DALLAS — As the hub of the largest cotton-growing region in the world, Lubbock, Texas, depends on groundwater from the Ogallala Aquifer, a vast underground reservoir covering parts of eight states in the Great Plains.
But with water coming out of the ground at a rate that could deplete the aquifer in 60 years, the utilities that sit atop the Ogallala these days are seeking other sources to sustain their growth.
Lubbock, home of Texas Tech University, is nearing completion of a $240 million pipeline from Lake Alan Henry, the largest infrastructure project in the city’s history. The 51-mile pipe is expected to supply up to 3.2 billion gallons of water per year upon completion in 2012.
Projects such as the pipeline are a major component of Lubbock’s $410 million, five-year capital improvement program through 2016. About 90% of the projects are expected to be financed with self-supported debt mostly from the water, wastewater, and drainage utilities.
A big chunk of that debt goes to market this week in the form of three series of bonds valued at nearly $149 million. In a year that has begun with meager issuance, the Lubbock bonds represent one of the largest deals from a Texas city or county so far in 2011.
Morgan Keegan & Co. serves as lead underwriter with Citi, First Southwest Co., and Oppenheimer Co. as co-managers. RBC Capital Markets serves as financial adviser, with Vinson & Elkins as bond counsel and McCall Parkhurst & Horton as underwriters counsel.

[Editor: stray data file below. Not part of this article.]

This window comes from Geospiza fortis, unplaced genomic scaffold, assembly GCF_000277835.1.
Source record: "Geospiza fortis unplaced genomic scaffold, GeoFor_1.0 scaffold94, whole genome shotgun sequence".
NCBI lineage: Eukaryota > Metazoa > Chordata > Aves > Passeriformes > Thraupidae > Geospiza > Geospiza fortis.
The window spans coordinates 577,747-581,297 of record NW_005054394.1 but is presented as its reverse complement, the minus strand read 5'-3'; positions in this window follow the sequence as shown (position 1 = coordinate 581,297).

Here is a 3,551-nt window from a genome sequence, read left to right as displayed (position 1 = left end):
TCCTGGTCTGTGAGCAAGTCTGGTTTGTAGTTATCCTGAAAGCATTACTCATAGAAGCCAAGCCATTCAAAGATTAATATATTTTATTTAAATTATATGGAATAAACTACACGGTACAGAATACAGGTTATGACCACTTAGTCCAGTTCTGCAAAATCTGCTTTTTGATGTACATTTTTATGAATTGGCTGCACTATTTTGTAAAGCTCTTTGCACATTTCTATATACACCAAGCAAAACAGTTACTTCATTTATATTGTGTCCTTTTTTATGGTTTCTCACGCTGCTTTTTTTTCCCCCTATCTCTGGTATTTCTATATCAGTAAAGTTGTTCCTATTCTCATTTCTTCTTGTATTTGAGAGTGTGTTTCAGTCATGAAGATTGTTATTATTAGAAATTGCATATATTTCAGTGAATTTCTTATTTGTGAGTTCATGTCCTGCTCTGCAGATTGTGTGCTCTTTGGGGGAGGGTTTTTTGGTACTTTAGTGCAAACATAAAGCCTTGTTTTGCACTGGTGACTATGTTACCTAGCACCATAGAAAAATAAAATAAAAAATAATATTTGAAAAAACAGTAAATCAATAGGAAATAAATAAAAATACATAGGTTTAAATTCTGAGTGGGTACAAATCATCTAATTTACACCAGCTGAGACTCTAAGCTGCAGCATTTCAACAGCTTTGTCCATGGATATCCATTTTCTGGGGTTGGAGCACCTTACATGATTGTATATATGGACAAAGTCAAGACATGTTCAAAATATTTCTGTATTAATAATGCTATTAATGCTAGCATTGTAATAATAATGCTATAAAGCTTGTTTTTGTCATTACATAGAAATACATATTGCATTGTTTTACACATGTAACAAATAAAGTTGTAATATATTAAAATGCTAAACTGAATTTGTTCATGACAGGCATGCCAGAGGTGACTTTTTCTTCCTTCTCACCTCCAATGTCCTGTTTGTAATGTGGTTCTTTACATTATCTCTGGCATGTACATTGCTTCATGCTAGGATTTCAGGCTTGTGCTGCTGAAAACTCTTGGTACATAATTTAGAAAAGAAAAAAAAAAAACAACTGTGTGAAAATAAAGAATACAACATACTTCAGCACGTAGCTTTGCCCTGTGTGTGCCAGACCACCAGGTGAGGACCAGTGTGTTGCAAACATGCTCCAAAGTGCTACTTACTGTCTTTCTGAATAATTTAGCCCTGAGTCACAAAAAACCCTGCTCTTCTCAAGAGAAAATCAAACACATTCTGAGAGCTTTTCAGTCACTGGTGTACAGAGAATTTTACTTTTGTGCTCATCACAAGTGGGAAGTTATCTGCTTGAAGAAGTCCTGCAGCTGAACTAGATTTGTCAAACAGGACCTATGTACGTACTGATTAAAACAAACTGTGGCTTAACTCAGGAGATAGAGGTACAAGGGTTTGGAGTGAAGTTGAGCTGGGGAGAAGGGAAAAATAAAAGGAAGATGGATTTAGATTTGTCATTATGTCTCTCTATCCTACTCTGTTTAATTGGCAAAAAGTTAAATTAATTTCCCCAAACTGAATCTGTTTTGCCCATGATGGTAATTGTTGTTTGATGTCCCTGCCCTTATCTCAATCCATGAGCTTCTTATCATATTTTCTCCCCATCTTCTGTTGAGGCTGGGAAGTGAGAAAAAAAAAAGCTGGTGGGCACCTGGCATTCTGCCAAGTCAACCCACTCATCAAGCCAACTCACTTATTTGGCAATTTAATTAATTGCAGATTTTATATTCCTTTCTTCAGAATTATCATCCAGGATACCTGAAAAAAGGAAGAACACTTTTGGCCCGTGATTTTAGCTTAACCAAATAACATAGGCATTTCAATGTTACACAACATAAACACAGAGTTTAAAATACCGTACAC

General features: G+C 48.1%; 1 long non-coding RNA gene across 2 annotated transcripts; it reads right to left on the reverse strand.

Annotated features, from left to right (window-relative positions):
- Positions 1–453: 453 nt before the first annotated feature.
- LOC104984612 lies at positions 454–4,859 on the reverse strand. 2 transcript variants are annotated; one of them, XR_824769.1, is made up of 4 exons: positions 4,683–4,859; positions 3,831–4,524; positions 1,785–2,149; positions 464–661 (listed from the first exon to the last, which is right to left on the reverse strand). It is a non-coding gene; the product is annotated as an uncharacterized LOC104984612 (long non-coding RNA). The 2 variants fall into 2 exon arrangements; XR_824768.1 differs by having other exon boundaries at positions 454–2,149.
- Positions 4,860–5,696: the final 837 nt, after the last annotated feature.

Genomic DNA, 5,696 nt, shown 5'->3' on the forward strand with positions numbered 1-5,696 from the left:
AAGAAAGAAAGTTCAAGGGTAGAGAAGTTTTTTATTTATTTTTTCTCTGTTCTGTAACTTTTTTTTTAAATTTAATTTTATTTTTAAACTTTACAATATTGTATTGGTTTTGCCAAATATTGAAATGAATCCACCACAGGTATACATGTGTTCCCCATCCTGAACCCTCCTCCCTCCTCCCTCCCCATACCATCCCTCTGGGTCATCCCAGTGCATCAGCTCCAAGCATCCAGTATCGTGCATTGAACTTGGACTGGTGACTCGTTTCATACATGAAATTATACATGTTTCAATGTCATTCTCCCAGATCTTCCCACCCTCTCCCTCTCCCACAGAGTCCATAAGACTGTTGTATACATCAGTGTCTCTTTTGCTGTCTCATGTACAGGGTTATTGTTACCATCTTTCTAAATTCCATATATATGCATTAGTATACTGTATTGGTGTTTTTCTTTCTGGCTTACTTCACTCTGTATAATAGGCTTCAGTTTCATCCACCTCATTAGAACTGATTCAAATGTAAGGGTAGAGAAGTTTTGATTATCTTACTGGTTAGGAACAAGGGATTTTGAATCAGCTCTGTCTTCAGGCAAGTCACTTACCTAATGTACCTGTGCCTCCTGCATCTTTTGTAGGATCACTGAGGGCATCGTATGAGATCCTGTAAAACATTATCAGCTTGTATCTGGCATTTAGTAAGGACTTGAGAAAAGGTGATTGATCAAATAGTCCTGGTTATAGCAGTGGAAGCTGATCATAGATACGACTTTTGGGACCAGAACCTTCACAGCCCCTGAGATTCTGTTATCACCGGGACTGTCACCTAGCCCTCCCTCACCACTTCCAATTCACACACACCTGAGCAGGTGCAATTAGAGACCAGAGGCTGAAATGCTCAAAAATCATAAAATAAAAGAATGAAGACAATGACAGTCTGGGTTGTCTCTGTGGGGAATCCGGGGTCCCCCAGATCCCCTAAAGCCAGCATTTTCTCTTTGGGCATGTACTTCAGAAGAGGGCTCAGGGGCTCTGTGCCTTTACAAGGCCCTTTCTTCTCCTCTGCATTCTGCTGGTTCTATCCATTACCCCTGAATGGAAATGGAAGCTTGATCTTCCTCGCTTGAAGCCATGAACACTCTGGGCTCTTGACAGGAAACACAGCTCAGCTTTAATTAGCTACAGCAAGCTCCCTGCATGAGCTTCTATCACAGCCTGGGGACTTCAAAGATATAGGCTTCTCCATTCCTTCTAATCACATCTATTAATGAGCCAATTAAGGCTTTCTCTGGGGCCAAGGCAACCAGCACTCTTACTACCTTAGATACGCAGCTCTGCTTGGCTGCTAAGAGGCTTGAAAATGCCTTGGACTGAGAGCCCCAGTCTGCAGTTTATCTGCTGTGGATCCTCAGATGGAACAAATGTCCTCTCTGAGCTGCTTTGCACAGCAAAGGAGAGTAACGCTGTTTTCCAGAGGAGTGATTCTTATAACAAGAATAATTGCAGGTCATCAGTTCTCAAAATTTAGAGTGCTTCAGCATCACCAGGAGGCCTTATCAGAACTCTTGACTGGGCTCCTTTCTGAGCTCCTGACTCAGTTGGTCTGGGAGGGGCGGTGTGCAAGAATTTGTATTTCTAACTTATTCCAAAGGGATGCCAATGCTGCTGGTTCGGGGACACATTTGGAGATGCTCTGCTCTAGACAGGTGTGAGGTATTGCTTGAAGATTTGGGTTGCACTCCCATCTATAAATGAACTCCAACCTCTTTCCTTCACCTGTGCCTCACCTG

This week’s deal, expected to price Tuesday, is similar in size to a $145 million issue from the city a year ago, with the major difference being this year’s debt won’t receive the federal subsidies provided by Build America Bonds.
Last year’s taxable BABs, which mature in 2030, priced 150 basis points over Treasuries.
The tax-exempt loan matures serially from 2012 through 2031 and includes $13.9 million of general obligation bonds, $16.3 million of GO refunding bonds, and $118.5 million of tax and waterworks-system surplus revenue certificates of obligation.
All three tranches are rated AA-plus by Standard & Poor’s and Fitch Ratings and Aa2 by Moody’s Investors Service.
Ratings analysts generally see a bright future for the city. Unlike many towns in West Texas, Lubbock’s population is growing along with cotton and other crops. According to the 2010 U.S. Census, Lubbock grew at 15% over the last decade to 229,573 people, the fastest rate since the 1970s.
The unemployment rate was a modest 5.6% at the end of 2010, well below the Texas 8% and national 9.1% averages. Taxable assessed value gains have moderated over the last two fiscal years, Fitch analysts noted.
Nonetheless, TAV continued to show year-over-year gains at an annual average rate of 5.3% over the past five fiscal years.
Standard & Poor’s rated the government’s financial management as “strong,” including operations of the city-owned Lubbock Power & Light utility.
“The stable outlook reflects our expectation that, over the next two years, all of the city’s enterprise funds, including Lubbock Power & Light, will continue to fully self-support their allocable shares of tax-secured debt,” analyst Russell Bryce wrote.
With a 2011 tax base of $12.8 billion, this week’s offering will take Lubbock’s debt over the $1 billion threshold.
To support the water and wastewater projects, the city has recently raised rates, including a 41% rate increase in fiscal 2009 for high-volume water users. Future projected rate increases through fiscal 2015 range from 10 to 12% for water and 15% for wastewater.